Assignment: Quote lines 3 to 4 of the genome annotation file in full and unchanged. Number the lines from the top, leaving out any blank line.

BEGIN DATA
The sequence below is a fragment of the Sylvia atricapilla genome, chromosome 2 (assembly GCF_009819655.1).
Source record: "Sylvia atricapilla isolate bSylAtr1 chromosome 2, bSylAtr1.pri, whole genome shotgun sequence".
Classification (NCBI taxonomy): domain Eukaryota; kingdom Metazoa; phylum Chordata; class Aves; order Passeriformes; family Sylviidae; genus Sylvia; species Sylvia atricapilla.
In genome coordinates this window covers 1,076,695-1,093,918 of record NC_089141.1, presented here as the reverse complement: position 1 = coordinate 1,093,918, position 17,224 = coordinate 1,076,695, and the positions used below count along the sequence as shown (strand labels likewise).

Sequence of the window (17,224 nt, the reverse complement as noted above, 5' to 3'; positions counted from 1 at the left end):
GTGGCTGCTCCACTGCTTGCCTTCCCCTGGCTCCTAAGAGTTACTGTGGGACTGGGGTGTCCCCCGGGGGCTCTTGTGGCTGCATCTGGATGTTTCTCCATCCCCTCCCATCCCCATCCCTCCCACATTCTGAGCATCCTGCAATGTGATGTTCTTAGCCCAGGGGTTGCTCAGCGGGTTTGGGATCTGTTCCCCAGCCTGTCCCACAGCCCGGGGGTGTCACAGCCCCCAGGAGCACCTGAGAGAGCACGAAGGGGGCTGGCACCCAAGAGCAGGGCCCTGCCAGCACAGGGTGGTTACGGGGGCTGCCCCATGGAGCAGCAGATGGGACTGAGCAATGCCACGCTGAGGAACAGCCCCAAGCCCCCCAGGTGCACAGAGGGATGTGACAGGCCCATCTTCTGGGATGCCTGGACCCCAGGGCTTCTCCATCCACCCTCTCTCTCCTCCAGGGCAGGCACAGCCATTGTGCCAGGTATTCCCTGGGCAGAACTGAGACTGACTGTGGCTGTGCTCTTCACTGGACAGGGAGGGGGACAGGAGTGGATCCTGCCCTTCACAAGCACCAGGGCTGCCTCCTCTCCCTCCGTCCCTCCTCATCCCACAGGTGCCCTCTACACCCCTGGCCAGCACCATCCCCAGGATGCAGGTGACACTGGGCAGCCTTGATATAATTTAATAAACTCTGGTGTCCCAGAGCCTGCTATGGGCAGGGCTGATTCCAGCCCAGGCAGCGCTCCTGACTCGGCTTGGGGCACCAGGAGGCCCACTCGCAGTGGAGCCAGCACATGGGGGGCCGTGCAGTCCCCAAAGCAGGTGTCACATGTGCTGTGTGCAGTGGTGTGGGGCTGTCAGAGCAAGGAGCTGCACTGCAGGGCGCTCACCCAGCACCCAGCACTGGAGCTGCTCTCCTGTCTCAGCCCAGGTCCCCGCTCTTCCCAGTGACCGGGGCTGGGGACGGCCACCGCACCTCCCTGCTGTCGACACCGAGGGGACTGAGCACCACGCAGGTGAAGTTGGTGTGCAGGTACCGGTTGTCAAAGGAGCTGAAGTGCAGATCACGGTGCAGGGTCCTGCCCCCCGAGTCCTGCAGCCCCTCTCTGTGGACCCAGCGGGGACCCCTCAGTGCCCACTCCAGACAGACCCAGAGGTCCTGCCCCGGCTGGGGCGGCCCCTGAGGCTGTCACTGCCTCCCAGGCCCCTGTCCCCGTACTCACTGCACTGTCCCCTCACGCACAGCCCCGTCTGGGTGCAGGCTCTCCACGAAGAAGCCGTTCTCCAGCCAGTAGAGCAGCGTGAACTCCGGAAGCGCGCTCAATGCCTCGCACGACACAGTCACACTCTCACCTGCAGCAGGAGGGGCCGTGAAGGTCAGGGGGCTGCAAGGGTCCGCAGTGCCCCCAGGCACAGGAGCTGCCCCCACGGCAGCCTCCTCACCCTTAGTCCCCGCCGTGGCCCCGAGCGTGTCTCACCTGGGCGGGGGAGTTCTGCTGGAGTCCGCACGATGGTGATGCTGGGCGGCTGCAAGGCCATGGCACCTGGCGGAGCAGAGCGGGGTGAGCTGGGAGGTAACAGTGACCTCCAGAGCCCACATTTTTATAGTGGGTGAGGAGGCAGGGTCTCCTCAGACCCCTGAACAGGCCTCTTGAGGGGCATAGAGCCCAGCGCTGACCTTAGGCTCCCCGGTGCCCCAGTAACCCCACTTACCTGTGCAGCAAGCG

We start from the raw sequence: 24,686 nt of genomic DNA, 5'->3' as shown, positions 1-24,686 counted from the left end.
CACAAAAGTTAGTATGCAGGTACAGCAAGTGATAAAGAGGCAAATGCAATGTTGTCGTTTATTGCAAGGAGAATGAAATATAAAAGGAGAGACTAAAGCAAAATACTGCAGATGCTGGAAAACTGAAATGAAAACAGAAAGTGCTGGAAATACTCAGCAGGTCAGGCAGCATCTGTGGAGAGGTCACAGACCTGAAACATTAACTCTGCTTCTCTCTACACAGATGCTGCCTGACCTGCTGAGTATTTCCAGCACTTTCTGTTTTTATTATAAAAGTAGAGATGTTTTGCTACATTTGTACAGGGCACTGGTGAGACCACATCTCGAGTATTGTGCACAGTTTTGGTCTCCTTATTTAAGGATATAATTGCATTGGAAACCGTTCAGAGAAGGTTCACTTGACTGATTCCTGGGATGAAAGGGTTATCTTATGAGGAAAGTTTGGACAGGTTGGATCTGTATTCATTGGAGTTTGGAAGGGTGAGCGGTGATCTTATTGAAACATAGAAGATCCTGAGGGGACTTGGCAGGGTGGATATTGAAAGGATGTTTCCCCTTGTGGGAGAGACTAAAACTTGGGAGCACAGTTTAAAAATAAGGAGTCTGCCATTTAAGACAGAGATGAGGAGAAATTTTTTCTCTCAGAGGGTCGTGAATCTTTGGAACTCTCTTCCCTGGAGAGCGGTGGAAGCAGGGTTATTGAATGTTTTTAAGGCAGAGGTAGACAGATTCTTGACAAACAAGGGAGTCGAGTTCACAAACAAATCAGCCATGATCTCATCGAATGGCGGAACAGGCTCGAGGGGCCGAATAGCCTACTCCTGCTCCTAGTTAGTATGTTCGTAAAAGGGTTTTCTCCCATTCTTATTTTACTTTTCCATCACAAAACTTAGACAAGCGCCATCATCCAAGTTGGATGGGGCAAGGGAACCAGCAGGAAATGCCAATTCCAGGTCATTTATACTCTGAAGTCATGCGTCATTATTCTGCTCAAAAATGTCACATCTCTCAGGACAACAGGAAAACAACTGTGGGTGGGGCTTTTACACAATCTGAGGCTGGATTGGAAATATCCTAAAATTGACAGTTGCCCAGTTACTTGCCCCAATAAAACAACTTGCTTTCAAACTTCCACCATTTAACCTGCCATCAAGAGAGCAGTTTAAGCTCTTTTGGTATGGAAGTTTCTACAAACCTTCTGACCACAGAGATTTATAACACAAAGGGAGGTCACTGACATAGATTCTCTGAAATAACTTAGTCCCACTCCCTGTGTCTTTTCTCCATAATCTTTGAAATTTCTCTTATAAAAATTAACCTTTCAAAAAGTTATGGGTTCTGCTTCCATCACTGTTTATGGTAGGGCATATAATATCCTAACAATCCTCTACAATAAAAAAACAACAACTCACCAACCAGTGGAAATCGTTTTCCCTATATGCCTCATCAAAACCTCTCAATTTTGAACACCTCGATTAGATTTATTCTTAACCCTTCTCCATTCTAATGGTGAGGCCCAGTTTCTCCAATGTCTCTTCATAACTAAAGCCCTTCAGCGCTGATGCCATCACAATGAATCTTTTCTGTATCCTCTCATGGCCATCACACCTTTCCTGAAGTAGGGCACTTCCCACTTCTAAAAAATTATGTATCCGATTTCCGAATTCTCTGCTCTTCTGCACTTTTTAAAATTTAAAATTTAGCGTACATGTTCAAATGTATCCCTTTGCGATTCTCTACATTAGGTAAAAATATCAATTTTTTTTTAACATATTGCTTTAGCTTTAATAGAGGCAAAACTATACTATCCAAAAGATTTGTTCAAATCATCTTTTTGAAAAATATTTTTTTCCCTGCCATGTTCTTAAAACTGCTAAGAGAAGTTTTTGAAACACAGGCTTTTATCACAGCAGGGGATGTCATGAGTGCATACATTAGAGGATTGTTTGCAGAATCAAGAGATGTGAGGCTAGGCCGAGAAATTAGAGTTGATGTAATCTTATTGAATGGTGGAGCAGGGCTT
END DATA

Classification (NCBI taxonomy): domain Eukaryota; kingdom Metazoa; phylum Chordata; class Aves; order Passeriformes; family Sylviidae; genus Sylvia; species Sylvia atricapilla.
In genome coordinates this window covers 1,076,695-1,093,918 of record NC_089141.1, presented here as the reverse complement: position 1 = coordinate 1,093,918, position 17,224 = coordinate 1,076,695, and the positions used below count along the sequence as shown (strand labels likewise).